Did you know that forestry is consistently rated as one of the top 5 most major dangerous jobs in the world? Chainsaws are portrayed as deadly weapons in movies, and can become exactly that in untrained hands. The first line of defense when operating a chainsaw is education. If you know the risks and how to respond to and approach this dangerous tool you'll be much better prepared.

As a Beginner

  • Start with a shorter bar. Its appealing to start big with the expectation of dropping huge redwoods, but longer bars are much more difficult to handle. After having the opportunity to just hold Stihl's MS880 with a 47" bar I have a very clear picture of the danger involved. Longer bars do not balance well, they also make it more easy to have the saw jump from your hands during operation. The bar can also contribute substantially to increased weight as they are nearly solid metal, this only contributes to operator fatigue.
  • Formarl chainsaw training is available. At the very least, if your not experienced as your salesperson to show you how each of the safty features works.
  • Set the chain break when not using the saw. Many chainsaw accidents happen while just walking. Its easy to imagine a scenario where one could stumble and fall onto a saw. Setting the chain break will ensure safety.
  • Wear protective clothing. A set of kevlar chaps costs $50-70 and should be mandatory. Helmets, gloves, glasses, boots, and ear protection should also be considered.

As an experienced operator

  • Keep other people away from your working area
  • Never work alone, always have someone within calling distance
  • If your tired, stop and rest
  • Never cut above shoulder height
  • Don't fuel a hot saw, let things cool first to avoid spilled fuel risks.


  • Proper chainsaw etiquette will always have someone starting the saw on the ground. Each saw is designed with a large flat area on the handle on which to step. "drop-starting" is a very hazardous way to start a chainsaw. If you wish to start the saw while standing, its much more safe to hold the trigger area between your knees, hold the saw with one arm and pull start it with the other.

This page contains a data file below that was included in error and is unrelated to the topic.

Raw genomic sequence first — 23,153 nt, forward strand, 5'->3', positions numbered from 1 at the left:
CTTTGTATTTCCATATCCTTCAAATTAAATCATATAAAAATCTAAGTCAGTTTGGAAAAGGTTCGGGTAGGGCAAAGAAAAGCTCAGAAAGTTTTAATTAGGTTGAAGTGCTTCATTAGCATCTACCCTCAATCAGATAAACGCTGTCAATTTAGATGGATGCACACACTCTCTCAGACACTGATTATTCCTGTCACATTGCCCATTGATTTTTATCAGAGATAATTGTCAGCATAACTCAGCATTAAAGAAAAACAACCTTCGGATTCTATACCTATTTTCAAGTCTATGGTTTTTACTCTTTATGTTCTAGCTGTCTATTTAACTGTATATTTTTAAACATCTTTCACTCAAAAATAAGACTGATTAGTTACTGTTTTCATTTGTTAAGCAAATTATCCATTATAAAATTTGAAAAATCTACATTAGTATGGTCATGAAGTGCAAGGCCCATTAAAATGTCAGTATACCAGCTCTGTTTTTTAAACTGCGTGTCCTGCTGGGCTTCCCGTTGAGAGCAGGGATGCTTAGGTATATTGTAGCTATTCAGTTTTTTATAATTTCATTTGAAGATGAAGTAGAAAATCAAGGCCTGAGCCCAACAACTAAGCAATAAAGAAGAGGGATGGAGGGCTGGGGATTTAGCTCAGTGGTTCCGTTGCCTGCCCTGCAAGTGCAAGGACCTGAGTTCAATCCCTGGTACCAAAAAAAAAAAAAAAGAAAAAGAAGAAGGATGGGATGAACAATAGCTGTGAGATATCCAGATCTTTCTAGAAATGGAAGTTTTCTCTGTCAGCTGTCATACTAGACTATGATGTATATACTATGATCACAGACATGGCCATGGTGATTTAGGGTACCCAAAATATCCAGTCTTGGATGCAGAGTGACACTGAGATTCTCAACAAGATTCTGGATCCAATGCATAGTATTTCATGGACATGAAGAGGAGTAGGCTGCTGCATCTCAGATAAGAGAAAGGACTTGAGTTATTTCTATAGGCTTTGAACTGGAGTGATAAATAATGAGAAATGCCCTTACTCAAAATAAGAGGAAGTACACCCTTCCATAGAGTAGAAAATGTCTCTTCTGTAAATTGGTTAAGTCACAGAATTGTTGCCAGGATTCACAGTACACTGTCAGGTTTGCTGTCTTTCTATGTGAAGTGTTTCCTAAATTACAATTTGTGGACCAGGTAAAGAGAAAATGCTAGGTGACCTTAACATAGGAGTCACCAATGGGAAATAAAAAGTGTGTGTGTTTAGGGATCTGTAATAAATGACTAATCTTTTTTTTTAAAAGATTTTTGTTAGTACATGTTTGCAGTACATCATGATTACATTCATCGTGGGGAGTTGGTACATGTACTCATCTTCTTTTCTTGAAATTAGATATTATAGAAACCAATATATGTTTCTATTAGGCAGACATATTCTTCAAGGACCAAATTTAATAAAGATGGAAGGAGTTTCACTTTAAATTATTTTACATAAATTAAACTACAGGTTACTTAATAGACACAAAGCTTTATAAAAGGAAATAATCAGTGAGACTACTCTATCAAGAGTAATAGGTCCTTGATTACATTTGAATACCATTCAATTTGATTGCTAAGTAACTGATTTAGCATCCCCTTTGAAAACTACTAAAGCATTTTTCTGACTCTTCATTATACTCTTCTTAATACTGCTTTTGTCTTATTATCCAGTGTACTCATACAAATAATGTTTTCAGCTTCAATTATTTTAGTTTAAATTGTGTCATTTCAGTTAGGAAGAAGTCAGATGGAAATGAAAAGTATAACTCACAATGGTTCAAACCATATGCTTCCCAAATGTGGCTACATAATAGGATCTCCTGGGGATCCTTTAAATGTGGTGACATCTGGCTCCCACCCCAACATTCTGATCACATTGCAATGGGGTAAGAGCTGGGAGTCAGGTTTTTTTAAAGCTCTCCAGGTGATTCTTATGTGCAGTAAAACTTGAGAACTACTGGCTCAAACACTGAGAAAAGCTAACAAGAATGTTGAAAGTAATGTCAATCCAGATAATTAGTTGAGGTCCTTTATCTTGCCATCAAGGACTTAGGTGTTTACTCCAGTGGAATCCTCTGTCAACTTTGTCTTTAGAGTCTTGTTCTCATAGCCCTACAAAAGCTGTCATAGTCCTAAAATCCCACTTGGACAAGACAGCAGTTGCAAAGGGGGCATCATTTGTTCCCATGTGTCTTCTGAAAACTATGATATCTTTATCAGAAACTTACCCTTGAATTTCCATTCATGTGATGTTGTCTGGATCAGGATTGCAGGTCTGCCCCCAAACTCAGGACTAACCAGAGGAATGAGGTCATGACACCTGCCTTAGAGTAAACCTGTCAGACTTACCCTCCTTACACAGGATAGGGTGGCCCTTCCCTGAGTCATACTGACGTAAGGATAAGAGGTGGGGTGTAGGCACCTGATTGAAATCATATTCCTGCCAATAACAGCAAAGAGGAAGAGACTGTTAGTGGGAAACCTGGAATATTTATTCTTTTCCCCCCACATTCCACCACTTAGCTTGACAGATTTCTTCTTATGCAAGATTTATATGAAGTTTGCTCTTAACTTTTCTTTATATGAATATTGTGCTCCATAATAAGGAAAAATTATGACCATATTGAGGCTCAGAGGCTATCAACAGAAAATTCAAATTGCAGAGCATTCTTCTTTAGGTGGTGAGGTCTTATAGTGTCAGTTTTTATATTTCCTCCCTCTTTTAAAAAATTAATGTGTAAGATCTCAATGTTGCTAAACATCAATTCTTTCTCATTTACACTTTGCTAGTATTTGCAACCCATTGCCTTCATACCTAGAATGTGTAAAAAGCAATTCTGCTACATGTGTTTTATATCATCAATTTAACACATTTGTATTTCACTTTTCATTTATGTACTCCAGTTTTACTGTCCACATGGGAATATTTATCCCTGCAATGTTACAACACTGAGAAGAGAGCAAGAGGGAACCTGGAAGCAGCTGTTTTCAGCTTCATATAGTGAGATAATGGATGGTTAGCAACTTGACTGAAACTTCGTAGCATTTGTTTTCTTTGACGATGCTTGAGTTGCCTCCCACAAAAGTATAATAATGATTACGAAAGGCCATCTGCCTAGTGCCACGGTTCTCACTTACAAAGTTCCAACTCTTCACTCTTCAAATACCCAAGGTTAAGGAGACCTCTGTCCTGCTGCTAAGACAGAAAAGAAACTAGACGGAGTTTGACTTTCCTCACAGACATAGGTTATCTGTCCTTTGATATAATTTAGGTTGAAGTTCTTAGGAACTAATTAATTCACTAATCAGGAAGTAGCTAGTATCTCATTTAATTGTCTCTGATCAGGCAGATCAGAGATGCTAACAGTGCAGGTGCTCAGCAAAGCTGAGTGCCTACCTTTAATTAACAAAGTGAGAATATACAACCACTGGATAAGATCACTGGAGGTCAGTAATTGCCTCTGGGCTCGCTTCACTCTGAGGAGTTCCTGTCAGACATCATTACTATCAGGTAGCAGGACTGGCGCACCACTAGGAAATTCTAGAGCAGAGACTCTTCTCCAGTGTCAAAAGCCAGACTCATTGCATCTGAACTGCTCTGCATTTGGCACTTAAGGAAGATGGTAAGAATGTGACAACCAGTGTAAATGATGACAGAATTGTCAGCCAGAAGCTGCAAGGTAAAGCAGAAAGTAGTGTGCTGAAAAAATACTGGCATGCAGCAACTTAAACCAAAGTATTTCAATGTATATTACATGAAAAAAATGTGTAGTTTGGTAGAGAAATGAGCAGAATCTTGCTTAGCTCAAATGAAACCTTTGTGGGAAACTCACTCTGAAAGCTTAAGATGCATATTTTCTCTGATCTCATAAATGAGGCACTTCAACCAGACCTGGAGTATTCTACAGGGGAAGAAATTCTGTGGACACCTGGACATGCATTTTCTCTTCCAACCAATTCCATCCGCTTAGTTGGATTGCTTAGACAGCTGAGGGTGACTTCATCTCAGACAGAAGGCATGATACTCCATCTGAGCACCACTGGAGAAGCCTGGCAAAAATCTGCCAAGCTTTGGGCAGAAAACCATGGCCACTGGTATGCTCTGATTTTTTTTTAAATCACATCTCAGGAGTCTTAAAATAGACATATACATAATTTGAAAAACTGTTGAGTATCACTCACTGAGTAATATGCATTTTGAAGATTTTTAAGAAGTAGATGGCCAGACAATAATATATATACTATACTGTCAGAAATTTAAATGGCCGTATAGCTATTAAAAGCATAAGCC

• New chainsaws have 100-150lbs of engine compression making them very hard to start. Smaller saws with less displacement are much harder to pull-start then larger saws since there is more free air to compress in the chamber. If your unsure if you have the strength to start the saw saftly shop for a model with an EZ-Start feature or a decompression valve.
  • Choose a clear, flat area to start the saw incase you happen to stumble.

Avoiding Kickback

  • Always cut with the chainsaw at full throttle. This reduces the chances of kickback and makes the job easier.
  • Position your body offset from the saw so that if it does kick there is a chance it may miss your body.
  • Keep a firm grip on the front handle. If the saw does kick back, your wrist should activate the chain break.
  • Make sure the chain is properly tensioned and sharp.
  • Watch the end of the bar. This is the area that often causes kickback to occur. Always try and cut with the portion nearest the bar.
  • Always clear away and limbs that maybe on the other side of a cut. The saw can catch these unexpectedly.

Tree Felling

  • The risks from felling come not from the saw or the falling tree, but from falling limbs.
  • Check the work area before you cut, make sure the tree will not contact anything else as it falls.
  • Avoid cutting in heavy winds that can cause unpredictable falls.
  • Keep other people and equipment at least three tree lengths away. Its difficult to judge the exact height, always error on the side of caution.
  • Always keep a supply of wedges on hand to free a stuck saw.
  • If you have a tree that has heavy lean, thats propped up, over a building, near power lines, or on unstable ground, be sure to contact a profresional.